///2010 Abstract Details
2010 Abstract Details2018-05-01T17:52:49+00:00

Coronary Artery Dissection in Pregnancy

Abstract Number: 144
Abstract Type: Case Report/Case Series

Melinda M Lawrence BLA/MD1 ; Kathleen Y Cho MD2

Introduction: Acute myocardial infarction (AMI) is a rare occurrence in women of reproductive age.1 Studies have shown a three to four fold increase in AMI during pregnancy, with coronary artery dissection being the largest cause in the peripartum period.2 Here we present a case of AMI in the setting of pregnancy.

Case Presentation: Our patient was a previously healthy 31 year old G2P1 woman at 36 weeks gestation who had initially presented to a local emergency room with acute onset of chest pain. Her EKG revealed ST elevations signifying an acute anterolateral myocardial infarction. The patient was immediately transferred to us at University Hospitals Case Medical Center for emergent cardiac catheterization. The patient had stable vital signs and reassuring fetal heart tones prior to the cardiac catheterization. Cardiac catheterization revealed 100% occlusion of the left anterior descending coronary artery with dissection and progression to the circumflex and left main coronary arteries. The attempt at percutaneous coronary intervention was aborted and a plan was made to take the patient immediately to the operating room for emergency cesarean section and coronary artery bypass grafting (CABG). Within minutes, the patient became tachypneic, tachycardic, and hypotensive. The anesthesia team responded to the emergency call and performed a rapid sequence intubation using a glidescope. The patient was in cardiogenic shock with flash pulmonary edema and required suctioning of her ETT for pink frothy secretions and a dopamine infusion for blood pressure maintenance. A doppler was used to check fetal heart tones which revealed profound fetal bradycardia. An emergency cesarean section was performed on the cardiac catheterization table. The cesarean section was complicated by heavy bleeding secondary to uterine atony and the patient being heparinized during the cardiac catheterization. The patient was given IV pitocin and gentle uterine massage to alleviate the uterine atony. The neonates APGARS were 8 and 9. After closure of the abdominal incision, an intra-aortic balloon pump was placed and the patient was emergently transferred to the operating room for a two vessel CABG. The patients intra-operative course was uncomplicated and she was brought to the intensive care unit on vasoactive agents for blood pressure control which were subsequently weaned over four days. Her intra-operative and postoperative echocardiograms revealed severe left ventricular myocardial dysfunction with an ejection fraction of 10-15%. She was discharged to home on hospital day fourteen.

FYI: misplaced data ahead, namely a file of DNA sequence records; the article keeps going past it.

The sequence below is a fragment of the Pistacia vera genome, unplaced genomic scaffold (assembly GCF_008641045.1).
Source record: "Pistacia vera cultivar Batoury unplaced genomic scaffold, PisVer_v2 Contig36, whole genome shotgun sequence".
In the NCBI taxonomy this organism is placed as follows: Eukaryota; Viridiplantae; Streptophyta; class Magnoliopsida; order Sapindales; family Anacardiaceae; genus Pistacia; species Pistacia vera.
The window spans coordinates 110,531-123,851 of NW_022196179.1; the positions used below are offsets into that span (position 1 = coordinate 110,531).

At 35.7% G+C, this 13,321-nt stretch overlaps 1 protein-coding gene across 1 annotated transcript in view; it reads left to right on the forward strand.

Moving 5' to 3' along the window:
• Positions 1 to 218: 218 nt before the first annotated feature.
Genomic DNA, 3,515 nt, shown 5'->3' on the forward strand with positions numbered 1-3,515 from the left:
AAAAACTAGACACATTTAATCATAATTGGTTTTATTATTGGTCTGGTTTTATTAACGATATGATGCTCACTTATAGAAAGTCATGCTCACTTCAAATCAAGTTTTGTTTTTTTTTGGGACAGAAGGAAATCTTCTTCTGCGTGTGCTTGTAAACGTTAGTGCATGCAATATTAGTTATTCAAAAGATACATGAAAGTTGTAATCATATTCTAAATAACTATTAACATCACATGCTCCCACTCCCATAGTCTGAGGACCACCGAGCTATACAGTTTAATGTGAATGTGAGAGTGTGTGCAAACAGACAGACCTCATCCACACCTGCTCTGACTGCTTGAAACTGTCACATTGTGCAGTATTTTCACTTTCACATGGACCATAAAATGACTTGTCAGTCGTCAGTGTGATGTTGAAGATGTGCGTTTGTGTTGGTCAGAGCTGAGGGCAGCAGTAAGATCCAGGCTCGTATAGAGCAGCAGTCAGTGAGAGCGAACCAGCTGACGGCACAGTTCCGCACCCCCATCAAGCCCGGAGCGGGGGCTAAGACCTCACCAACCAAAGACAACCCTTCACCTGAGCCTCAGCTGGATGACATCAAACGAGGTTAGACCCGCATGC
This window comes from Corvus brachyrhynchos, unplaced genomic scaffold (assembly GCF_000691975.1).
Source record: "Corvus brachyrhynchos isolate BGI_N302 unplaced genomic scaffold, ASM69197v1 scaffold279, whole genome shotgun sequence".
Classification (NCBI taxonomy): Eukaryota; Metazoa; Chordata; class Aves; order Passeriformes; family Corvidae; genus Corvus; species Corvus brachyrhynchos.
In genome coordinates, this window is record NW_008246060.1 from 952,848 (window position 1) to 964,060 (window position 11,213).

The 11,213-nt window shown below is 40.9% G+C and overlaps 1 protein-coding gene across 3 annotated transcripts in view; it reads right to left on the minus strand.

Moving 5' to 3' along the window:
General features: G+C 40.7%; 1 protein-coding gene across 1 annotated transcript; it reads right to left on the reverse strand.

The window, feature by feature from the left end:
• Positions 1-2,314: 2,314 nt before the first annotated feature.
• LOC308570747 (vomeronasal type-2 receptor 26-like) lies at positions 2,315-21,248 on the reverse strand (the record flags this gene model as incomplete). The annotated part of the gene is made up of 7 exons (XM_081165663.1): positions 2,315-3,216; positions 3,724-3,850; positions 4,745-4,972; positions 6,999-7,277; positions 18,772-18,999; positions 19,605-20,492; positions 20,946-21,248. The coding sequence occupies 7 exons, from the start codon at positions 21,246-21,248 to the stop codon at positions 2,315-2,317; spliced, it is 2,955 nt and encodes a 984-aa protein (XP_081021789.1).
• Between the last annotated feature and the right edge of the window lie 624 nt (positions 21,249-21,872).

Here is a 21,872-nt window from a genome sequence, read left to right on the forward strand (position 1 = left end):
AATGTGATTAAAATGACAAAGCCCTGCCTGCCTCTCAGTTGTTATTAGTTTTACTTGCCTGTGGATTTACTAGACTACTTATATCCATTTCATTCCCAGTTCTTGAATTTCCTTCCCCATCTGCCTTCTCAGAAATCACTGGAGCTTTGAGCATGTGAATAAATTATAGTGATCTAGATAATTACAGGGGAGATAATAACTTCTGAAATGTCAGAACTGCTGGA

Discussion: An AMI is a rare complication during pregnancy.1 Spontaneous coronary artery dissection during pregnancy is thought to be related to increased progesterone and physiologic increases in blood volume and cardiac output.2 Early recognition and intervention is crucial as there are high fetal and maternal mortality rates when this condition is left untreated.2

SOAP 2010